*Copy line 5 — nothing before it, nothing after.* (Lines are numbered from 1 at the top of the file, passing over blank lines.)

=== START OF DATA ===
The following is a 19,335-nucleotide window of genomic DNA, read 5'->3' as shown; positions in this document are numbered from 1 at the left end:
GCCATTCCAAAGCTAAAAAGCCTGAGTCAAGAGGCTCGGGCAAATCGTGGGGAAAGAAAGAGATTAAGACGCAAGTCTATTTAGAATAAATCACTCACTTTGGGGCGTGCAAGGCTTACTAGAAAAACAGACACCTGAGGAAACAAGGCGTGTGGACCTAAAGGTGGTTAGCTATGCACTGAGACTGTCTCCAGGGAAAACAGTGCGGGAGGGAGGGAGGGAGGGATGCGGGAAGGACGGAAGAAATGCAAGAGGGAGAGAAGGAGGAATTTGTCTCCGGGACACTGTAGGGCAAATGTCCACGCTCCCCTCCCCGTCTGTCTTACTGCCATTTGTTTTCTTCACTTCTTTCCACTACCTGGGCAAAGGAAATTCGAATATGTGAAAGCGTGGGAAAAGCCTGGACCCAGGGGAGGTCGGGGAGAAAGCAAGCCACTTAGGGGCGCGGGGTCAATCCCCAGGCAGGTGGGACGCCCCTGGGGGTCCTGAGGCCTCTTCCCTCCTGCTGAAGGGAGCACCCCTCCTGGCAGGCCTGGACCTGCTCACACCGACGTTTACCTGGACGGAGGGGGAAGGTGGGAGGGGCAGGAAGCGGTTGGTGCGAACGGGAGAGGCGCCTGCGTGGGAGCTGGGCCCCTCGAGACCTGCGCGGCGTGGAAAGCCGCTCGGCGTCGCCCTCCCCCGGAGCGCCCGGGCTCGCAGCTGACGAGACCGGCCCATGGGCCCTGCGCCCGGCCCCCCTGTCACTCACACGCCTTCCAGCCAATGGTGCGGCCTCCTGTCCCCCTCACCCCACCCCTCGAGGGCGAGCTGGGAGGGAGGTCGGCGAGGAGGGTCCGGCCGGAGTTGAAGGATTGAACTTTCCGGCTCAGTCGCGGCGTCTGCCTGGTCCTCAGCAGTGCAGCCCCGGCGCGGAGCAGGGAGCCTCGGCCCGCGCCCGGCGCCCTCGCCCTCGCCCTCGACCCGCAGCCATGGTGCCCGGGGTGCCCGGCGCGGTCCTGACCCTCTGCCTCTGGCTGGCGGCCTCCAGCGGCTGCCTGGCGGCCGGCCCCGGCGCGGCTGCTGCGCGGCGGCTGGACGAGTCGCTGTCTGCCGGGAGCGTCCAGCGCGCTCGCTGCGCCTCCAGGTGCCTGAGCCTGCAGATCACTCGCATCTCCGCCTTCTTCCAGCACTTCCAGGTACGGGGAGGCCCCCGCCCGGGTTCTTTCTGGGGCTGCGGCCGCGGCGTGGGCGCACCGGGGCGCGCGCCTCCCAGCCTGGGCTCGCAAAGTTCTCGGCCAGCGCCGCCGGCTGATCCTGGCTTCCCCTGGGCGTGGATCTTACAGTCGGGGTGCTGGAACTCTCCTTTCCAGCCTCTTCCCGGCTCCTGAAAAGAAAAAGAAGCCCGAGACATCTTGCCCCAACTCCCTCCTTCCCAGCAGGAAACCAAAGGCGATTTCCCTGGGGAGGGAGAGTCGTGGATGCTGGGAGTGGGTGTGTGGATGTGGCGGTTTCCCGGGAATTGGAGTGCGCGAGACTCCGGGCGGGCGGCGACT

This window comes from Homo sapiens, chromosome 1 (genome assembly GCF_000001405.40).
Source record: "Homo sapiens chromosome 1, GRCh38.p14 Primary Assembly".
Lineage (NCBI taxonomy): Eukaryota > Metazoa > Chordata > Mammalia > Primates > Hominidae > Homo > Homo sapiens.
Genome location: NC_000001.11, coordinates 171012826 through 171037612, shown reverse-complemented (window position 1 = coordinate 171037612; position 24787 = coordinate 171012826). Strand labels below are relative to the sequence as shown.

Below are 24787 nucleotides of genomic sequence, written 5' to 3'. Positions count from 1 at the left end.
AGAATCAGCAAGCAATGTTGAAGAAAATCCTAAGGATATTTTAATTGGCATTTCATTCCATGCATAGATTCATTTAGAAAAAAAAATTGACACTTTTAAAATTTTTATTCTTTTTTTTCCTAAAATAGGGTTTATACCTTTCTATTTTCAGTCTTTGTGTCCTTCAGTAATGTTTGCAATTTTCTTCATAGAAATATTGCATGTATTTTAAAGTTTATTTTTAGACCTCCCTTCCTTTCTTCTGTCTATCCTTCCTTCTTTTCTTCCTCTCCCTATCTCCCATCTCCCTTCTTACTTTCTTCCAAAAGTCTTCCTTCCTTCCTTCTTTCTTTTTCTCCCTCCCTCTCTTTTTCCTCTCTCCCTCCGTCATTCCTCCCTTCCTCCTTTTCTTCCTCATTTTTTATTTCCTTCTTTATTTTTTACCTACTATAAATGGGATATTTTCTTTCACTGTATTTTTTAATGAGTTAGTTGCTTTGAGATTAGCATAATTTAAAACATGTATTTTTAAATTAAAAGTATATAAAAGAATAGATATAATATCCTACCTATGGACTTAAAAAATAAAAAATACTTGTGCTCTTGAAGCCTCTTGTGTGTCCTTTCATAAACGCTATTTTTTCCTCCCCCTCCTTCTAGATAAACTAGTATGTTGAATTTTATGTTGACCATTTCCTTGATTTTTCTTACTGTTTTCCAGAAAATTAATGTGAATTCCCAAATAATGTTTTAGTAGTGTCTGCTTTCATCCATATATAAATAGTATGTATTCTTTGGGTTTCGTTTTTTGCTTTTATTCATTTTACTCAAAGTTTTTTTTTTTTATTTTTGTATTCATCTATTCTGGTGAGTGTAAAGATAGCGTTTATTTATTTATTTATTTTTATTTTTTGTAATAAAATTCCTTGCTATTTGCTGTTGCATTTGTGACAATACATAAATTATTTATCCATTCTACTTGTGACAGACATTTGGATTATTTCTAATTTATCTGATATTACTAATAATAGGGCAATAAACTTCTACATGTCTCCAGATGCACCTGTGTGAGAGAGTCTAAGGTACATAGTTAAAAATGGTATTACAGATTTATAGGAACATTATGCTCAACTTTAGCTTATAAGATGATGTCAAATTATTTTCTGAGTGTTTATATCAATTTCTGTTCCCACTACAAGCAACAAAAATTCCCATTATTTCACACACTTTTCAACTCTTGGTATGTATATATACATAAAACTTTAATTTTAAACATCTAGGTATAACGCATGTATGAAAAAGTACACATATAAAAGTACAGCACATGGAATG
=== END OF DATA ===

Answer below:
Lineage (NCBI taxonomy): Eukaryota > Metazoa > Chordata > Mammalia > Primates > Hominidae > Homo > Homo sapiens.